The crisis in Ukraine more than 6,000 kilometres away may help Repsol justify investing more at the Canaport facility.

The Group of Seven nations has agreed to find new sources of energy to prevent Russia from using its oil and gas reserves as a “political weapon,” German Economy and Energy Minister Sigmar Gabriel said earlier this month.

Russia under President Vladimir Putin provides about one-third of the European Union’s oil and gas needs, mainly via state-controlled Gazprom OAO and Rosneft OAO through pipelines that cross Ukraine.

In North America, the explosion of supplies from shale fields is turning the continent from an importer into an exporter.

Repsol declined to comment on its plans for Canaport.

Mitchell said she sees Repsol’s interest in an export terminal, maintaining that energy companies will take a long-term view in its decision making that will also highly revolve around securing supply.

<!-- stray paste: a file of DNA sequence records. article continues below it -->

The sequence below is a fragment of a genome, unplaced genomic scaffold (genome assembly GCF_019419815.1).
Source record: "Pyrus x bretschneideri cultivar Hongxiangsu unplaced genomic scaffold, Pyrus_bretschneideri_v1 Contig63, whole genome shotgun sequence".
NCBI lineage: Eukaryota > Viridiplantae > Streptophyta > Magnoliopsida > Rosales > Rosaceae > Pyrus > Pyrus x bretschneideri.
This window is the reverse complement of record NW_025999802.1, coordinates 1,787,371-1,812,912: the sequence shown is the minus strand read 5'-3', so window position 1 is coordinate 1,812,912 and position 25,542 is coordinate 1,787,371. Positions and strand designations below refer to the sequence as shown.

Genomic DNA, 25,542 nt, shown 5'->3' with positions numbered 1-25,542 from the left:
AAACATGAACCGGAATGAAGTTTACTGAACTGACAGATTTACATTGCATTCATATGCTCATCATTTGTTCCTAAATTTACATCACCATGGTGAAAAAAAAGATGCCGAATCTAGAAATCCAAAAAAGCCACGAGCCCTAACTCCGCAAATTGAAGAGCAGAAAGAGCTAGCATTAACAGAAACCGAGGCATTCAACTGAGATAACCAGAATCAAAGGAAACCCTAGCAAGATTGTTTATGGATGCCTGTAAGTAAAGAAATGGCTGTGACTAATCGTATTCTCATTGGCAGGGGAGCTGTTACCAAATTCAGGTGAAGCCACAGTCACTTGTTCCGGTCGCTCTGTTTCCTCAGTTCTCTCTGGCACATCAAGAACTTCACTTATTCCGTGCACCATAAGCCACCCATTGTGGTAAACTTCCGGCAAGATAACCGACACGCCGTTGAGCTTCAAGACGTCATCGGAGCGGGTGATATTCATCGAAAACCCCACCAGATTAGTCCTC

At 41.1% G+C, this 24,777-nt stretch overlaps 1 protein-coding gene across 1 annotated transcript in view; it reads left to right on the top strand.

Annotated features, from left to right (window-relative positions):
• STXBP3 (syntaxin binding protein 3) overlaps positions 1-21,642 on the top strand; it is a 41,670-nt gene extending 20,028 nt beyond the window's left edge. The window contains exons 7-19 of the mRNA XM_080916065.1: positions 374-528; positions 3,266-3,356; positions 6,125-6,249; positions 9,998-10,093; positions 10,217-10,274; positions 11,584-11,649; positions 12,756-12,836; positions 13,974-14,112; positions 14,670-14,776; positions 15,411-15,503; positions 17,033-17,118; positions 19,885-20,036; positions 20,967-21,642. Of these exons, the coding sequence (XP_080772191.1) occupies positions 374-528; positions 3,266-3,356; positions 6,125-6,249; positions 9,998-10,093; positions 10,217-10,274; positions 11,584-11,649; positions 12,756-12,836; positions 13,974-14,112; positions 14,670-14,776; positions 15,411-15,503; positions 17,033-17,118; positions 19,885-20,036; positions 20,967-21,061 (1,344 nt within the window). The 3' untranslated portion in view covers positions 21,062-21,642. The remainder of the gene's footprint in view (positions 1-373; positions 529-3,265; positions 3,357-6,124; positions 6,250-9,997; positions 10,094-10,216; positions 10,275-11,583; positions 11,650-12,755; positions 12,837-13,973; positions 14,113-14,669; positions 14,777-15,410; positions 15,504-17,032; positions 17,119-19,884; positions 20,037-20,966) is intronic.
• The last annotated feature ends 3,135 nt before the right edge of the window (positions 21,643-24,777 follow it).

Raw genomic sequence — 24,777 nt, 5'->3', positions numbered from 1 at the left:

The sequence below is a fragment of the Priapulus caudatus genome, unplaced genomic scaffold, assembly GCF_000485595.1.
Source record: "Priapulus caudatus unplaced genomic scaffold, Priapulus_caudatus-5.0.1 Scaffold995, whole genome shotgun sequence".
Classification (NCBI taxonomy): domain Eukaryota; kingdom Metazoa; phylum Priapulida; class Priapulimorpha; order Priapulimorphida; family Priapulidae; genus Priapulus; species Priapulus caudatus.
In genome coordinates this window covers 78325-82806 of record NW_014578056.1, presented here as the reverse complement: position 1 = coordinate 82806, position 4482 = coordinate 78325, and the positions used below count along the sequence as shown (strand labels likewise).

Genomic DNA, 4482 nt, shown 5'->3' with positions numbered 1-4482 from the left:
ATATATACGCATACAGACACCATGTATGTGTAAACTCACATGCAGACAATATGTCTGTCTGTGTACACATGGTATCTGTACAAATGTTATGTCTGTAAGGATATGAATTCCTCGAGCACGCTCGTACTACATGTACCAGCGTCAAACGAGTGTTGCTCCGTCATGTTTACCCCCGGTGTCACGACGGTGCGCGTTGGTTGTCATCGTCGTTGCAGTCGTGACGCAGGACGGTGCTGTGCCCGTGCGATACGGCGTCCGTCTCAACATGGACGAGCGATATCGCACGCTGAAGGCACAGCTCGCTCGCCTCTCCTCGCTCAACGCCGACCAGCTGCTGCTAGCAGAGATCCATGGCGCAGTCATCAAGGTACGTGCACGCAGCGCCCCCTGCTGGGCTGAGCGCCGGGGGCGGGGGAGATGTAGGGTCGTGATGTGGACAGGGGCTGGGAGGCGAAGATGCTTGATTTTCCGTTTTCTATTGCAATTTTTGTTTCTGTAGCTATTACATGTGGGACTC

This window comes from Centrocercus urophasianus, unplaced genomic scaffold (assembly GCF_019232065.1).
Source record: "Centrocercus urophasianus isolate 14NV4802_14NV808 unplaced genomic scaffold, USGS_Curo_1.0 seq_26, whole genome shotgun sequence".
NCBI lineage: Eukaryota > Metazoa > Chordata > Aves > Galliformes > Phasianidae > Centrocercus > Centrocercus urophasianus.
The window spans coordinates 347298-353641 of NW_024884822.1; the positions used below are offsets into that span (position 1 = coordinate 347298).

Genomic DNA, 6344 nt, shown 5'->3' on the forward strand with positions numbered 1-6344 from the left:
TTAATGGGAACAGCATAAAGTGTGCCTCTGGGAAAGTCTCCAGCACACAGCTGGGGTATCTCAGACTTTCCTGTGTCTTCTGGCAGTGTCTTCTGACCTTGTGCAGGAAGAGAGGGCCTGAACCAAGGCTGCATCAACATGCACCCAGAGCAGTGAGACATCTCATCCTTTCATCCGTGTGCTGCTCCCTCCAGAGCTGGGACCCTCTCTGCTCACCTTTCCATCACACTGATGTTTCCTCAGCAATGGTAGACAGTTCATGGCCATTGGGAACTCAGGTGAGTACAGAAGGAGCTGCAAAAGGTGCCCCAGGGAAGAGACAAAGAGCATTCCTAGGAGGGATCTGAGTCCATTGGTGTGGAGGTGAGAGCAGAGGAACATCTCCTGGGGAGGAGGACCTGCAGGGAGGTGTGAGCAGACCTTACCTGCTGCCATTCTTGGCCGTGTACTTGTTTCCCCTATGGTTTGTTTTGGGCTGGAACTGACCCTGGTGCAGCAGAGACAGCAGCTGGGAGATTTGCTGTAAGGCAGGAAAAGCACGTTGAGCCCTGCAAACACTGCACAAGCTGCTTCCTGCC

“It’s completely up to private investors as to what level of investment that they want to make and what their long term perspective is”, she said. “Certainly, because energy projects do take years to finance and to permit and to build and construct before they actually come into operation, you do need to be looking out four to five years.

“I think that companies are looking at all their options and certainly this would be an option for them”

She added: “But I would emphasize that an export of LNG from the Atlantic region really has to nail down and secure long-term stable supply.”